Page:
Evolving Organizations and Responsibilities
Welcome to the second decade of the twenty-first century, which promises to be even more dramatic for health policy than was the first. Although the Patient Protection and Affordable Care Act was enacted into law last year, we do not yet know more than the outlines of the changes it may bring about. The Administration has only just begun work on the multitude of regulations necessary to implement the legislation. Equally important, and uncertain, will be the reactions of the private healthcare sector.
What we do know is that the individuals and organizations that examine the new landscape and seek out the opportunities created by the Affordable Care Act will have the best shot at determining their own future. In this issue of the Communiqué, we explore some of the ramifications of the Act’s emphasis on integrated health care systems (IDSs). Kathryn Cruz- Hicks, Esq. and Adrienne Dresevic, Esq. provide an overview in their article Federal Healthcare Reform: The Push for Quality, Efficiency and Integration. Various types of IDSs are identified in Moe Madore’s article Where Do We Fit in the Alphabet Soup? Karin Bierstein, JD, MPH discusses one important method of allocating revenues between physician and institutional providers in a way that also rewards measurable “quality,” in her review The PROMETHEUS Payment® Model: Dividing the Pie for an Episode of Care.
Anesthesiologists already practice in large groups to a much greater extent than office-based specialties and are aware that growth may create antitrust exposure. Daniel Brown, Esq. and Neda Mirafzali, Esq. explain the basic principles of applicable antitrust law in Size Matters: Antitrust Warning Signs in Anesthesia Group and Pain Group Mergers. Part of the challenge of keeping up with healthcare reform is realizing that the Justice Department and the FTC have been looking at ways to reconcile the needs of new healthcare delivery vehicles with traditional approaches to promoting market competition.
Corporate consolidation is not the only path toward success in the new environment. The article that begins on the first page, How to Increase Practice Revenue by Improving OR Efficiency by Jeffry Peters, MBA, President of Surgical Directions, LLC, is a thoughtful as well as highly practical roadmap for anesthesia groups to add value to their facilities in the form of better OR utilization. I draw your attention in particular to the OR performance benchmarks appearing in the table on page 5. A wealth of experience lies behind Mr. Peters’s information that a goal of at least 90 percent on-time starts (within five to seven minutes of scheduled start time) is achievable.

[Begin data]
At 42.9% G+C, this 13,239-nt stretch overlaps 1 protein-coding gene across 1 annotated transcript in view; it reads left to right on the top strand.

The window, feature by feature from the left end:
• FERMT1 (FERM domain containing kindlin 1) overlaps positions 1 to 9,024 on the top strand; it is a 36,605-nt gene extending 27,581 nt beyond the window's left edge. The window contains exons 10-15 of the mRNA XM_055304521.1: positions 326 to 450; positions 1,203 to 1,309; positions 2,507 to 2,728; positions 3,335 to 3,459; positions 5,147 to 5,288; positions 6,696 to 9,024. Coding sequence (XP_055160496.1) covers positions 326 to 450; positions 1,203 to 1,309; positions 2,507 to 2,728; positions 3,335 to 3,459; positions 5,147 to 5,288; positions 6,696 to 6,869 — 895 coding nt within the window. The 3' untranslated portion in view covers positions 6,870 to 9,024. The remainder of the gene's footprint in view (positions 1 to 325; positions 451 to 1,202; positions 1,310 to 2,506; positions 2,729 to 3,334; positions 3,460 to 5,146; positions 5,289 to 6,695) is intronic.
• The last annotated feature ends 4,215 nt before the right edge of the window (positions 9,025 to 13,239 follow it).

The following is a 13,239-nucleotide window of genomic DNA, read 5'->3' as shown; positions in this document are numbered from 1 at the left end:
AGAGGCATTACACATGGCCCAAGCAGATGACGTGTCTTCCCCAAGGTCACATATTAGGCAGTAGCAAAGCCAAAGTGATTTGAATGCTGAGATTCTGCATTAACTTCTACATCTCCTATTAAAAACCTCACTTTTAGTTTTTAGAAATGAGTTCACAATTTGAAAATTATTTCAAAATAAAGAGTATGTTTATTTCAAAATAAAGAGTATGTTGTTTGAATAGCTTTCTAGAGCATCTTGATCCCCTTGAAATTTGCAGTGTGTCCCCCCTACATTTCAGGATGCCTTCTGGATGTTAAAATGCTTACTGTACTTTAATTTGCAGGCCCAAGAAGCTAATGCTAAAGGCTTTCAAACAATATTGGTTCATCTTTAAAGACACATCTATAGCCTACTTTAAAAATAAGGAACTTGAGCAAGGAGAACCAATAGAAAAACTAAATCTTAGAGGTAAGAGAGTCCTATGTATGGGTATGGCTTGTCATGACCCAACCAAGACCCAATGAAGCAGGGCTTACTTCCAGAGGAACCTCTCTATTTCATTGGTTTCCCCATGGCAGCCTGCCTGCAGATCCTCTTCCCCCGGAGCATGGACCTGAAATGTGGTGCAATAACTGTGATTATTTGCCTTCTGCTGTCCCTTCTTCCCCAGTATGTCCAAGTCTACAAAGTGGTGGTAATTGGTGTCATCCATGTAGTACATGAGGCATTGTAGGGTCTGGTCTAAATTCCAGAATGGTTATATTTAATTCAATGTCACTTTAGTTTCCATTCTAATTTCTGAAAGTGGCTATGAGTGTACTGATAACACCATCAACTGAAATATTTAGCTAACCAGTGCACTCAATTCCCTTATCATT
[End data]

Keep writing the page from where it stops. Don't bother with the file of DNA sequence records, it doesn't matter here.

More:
Not just OR, but also nurse anesthetist and anesthesiologist assistant scheduling have a major impact on groups’ profitability. Stephanie Zvolenski, MBA offers an analysis of the challenges of satisfying the increased demand for services through more efficient scheduling of anesthetists.
For some anesthesiologists, success—or at least survival—has appeared to require non-equity arrangements, notably employment by the hospital. Jody Locke, CPC, Vice President of Pain and Anesthesia Management for ABC, reviews the paradoxes of employment in his article Are Anesthesia Providers Destined to Become Hospital Employees?
Mark Weiss, Esq. reminds us in Group to Group: The Impact of Organization Culture that there is more to a successful acquisition or merger than a great match between the resources and assets of anesthesia groups. There must be a balanced integration of the formerly separate organizations’ respective cultures as well. K.D. Lowe, Senior Vice President for ABC-Western Region and his team share some of the lessons learned during a corporate acquisition of our own in Business Consolidations: Lessons Learned During The Acquisition of Associated Anesthesiologists, Inc. By Anesthesia Business Consultants.
All of this is not to say that every anesthesia practice will be better off if it integrates with other corporate entities. There are many practices, including clients of our own, that are going to thrive during the coming decade as they have in past years. It is likely, however, that they will demonstrate some of the quality and value enhancements that larger groups and one-stop shopping healthcare organizations can offer. For the benefit of every evolving anesthesia practice, we will continue to study and provide information on the many types of value enhancements that anesthesiologists can offer.
With best wishes,
President and CEO